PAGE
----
• In 1879, Bernadette Soubirous (St. Bernadette of Lourdes) died. Her visions of the Virgin Mary led to the foundation of the shrine of Lourdes in France.

  • In 1883, Paul Kruger became president of the South African Republic.

  • In 1889, Charlie Chaplin, film actor and director, was born; a native of Britain, he starred in "The Kid," "Gold Rush," "Modern Times" and "The Great Dictator," in which he spoke for the first time.

  • In 1912, U.S. pilot Harriet Quimby became the first woman to fly the English Channel.

  • In 1917, the second Battle of the Aisne River in northern France began when commander Robert Nivelle launched an offensive between Soisons and Reims; the offensive ended on May 9 with enormous casualties.

  • In 1922, the Soviet Union and Germany signed the Treaty of Rapallo under which Germany recognized the Soviet Union and diplomatic and trade relations were restored.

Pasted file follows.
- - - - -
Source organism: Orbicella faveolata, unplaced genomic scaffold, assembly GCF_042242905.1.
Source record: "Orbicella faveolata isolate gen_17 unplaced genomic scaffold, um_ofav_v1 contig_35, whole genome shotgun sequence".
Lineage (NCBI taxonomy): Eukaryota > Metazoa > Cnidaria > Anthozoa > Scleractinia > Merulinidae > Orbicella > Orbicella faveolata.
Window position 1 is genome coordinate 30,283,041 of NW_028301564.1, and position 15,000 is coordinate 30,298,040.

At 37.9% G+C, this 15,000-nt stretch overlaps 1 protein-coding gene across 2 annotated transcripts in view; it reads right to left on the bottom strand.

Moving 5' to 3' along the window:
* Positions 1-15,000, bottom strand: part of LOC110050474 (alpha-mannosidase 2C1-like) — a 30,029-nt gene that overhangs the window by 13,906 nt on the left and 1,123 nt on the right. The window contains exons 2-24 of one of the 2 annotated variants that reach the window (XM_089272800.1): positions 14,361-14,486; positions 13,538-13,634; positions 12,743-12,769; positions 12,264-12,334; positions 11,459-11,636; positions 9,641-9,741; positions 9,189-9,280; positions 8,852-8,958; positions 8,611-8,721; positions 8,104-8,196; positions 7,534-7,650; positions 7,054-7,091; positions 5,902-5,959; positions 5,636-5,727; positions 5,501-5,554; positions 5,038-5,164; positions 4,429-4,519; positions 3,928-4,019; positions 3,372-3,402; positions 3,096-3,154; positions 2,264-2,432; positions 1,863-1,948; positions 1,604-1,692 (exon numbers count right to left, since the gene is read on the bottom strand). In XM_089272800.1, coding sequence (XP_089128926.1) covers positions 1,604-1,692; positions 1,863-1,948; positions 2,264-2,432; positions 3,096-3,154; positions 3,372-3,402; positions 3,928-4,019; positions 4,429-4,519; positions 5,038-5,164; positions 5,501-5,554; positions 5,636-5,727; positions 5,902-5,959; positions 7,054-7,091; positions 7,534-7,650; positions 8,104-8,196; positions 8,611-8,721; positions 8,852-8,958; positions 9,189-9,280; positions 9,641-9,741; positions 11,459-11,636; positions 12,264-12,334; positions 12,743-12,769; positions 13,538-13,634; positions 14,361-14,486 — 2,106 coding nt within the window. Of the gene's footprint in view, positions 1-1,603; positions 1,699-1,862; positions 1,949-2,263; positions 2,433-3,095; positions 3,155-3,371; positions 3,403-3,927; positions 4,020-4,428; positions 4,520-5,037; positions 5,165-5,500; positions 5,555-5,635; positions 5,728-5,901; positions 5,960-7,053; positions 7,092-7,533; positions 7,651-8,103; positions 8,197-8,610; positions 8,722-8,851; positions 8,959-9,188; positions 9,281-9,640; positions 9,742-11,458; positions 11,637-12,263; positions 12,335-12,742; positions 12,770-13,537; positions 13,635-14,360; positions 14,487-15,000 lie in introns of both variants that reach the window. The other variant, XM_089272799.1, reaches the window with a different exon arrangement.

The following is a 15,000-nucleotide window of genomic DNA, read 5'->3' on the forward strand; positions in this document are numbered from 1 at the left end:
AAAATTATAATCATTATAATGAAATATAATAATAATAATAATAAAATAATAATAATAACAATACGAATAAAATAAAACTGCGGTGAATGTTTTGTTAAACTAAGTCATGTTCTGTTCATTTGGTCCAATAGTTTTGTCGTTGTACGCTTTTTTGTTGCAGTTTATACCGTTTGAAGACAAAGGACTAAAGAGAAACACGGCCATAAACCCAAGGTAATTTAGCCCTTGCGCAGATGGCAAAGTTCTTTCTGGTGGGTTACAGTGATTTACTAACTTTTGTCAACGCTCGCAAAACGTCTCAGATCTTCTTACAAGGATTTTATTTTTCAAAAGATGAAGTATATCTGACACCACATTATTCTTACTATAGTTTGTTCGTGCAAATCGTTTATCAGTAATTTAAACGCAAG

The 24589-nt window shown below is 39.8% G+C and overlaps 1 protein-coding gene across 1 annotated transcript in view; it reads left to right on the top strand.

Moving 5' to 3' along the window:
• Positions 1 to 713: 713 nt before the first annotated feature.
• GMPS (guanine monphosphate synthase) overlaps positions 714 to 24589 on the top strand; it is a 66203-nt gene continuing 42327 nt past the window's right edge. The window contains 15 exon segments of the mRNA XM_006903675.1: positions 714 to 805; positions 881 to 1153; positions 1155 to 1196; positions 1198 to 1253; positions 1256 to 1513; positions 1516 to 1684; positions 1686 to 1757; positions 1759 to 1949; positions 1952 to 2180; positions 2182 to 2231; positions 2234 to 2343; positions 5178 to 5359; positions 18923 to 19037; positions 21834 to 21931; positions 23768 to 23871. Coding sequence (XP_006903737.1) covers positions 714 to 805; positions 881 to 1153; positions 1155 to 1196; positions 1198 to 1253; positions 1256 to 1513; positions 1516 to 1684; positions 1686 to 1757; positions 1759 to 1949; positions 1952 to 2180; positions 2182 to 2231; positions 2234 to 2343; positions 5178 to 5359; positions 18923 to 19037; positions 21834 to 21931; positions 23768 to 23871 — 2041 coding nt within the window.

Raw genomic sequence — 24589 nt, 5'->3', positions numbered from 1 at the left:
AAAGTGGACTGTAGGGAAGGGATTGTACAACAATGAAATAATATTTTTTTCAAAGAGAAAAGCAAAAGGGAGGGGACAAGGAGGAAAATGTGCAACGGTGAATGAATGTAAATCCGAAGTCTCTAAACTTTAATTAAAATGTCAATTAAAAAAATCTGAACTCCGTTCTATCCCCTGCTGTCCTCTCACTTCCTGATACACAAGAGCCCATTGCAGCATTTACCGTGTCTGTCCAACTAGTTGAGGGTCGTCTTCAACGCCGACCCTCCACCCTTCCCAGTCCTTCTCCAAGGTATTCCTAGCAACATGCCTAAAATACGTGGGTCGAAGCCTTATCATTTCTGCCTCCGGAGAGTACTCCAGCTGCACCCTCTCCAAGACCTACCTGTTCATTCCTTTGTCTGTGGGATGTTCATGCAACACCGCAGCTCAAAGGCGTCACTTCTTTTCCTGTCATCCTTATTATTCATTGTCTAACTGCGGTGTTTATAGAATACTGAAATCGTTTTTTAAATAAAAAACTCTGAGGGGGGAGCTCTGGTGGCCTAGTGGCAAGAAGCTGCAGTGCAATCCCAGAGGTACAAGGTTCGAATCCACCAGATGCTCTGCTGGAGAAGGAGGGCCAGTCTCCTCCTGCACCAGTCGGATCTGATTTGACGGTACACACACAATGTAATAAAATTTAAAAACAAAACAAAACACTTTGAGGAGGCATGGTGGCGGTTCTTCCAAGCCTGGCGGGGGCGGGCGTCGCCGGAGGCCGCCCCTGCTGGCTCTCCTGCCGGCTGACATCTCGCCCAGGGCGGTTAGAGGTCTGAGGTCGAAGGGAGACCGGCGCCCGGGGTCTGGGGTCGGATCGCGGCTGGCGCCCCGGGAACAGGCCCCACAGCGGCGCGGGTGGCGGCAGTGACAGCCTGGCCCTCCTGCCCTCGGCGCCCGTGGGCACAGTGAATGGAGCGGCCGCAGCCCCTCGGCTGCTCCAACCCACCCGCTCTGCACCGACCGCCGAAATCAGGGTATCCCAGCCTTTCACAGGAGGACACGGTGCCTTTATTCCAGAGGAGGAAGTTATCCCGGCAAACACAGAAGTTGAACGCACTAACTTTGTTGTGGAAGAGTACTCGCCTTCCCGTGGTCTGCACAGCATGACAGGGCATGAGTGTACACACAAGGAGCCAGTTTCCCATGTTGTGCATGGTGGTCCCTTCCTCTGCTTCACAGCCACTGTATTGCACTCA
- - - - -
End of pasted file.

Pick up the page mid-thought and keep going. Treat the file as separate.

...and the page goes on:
• In 1940, Queen Margrethe II of Denmark was born; she became queen in 1972 and was the first woman in nearly 600 years to sit on Denmark's throne.

  • In 1941, German troops entered Sarajevo and the city's main synagogue was destroyed.

  • In 1945, troops of the U.S. 7th Army entered the German city of Nuremberg.

  • In 1947, a French freighter with a cargo of nitrates exploded at Texas City, Texas, killing more than 500 people.

  • In 1948, the Organization for European Economic Co-operation was set up in Paris.

  • In 1951, the British submarine Affray sank in the English Channel with the loss of 75 lives.

  • In 1953, the new British royal yacht Britannia was launched, just months before Queen Elizabeth's coronation.

  • In 1964, nine men received sentences of between 25 and 30 years for their part in Britain's 1963 Great Train Robbery.

  • In 1972, Apollo 16 was launched to make the fifth manned moon landing.

  • In 1978, nearly 180 people died when a tornado struck the eastern state of Orissa, India.

  • In 1982, Queen Elizabeth proclaimed Canada's new constitution, severing the last colonial links with Britain.